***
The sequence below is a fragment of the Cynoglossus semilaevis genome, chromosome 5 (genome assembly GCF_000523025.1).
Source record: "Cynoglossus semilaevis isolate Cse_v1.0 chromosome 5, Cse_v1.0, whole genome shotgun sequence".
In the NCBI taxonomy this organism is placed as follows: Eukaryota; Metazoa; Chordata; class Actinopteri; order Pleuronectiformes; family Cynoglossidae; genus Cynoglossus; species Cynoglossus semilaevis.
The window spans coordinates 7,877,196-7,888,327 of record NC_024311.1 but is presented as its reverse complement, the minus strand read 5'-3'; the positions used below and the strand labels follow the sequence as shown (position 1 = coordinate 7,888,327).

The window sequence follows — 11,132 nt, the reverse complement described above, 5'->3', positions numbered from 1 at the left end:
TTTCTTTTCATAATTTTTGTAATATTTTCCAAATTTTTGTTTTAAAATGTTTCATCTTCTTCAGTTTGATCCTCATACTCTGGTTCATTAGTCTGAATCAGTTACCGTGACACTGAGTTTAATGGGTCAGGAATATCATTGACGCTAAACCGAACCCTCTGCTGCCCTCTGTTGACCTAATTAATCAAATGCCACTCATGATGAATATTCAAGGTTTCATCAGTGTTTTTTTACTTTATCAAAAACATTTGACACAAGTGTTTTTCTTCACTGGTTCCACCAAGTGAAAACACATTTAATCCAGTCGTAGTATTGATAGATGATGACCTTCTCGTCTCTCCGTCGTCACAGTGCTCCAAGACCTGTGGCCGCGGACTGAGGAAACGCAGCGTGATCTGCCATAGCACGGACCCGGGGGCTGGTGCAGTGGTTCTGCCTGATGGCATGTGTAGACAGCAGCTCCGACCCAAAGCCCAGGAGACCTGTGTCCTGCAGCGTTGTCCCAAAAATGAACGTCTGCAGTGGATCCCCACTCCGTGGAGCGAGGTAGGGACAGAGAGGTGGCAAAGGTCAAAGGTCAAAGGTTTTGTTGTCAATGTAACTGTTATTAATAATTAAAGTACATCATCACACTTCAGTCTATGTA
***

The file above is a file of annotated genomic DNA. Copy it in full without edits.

The sequence below is a fragment of the Cynoglossus semilaevis genome, chromosome 5 (genome assembly GCF_000523025.1).
Source record: "Cynoglossus semilaevis isolate Cse_v1.0 chromosome 5, Cse_v1.0, whole genome shotgun sequence".
In the NCBI taxonomy this organism is placed as follows: Eukaryota; Metazoa; Chordata; class Actinopteri; order Pleuronectiformes; family Cynoglossidae; genus Cynoglossus; species Cynoglossus semilaevis.
The window spans coordinates 7,877,196-7,888,327 of record NC_024311.1 but is presented as its reverse complement, the minus strand read 5'-3'; the positions used below and the strand labels follow the sequence as shown (position 1 = coordinate 7,888,327).

The window sequence follows — 11,132 nt, the reverse complement described above, 5'->3', positions numbered from 1 at the left end:
TTTCTTTTCATAATTTTTGTAATATTTTCCAAATTTTTGTTTTAAAATGTTTCATCTTCTTCAGTTTGATCCTCATACTCTGGTTCATTAGTCTGAATCAGTTACCGTGACACTGAGTTTAATGGGTCAGGAATATCATTGACGCTAAACCGAACCCTCTGCTGCCCTCTGTTGACCTAATTAATCAAATGCCACTCATGATGAATATTCAAGGTTTCATCAGTGTTTTTTTACTTTATCAAAAACATTTGACACAAGTGTTTTTCTTCACTGGTTCCACCAAGTGAAAACACATTTAATCCAGTCGTAGTATTGATAGATGATGACCTTCTCGTCTCTCCGTCGTCACAGTGCTCCAAGACCTGTGGCCGCGGACTGAGGAAACGCAGCGTGATCTGCCATAGCACGGACCCGGGGGCTGGTGCAGTGGTTCTGCCTGATGGCATGTGTAGACAGCAGCTCCGACCCAAAGCCCAGGAGACCTGTGTCCTGCAGCGTTGTCCCAAAAATGAACGTCTGCAGTGGATCCCCACTCCGTGGAGCGAGGTAGGGACAGAGAGGTGGCAAAGGTCAAAGGTCAAAGGTTTTGTTGTCAATGTAACTGTTATTAATAATTAAAGTACATCATCACACTTCAGTCTATGTA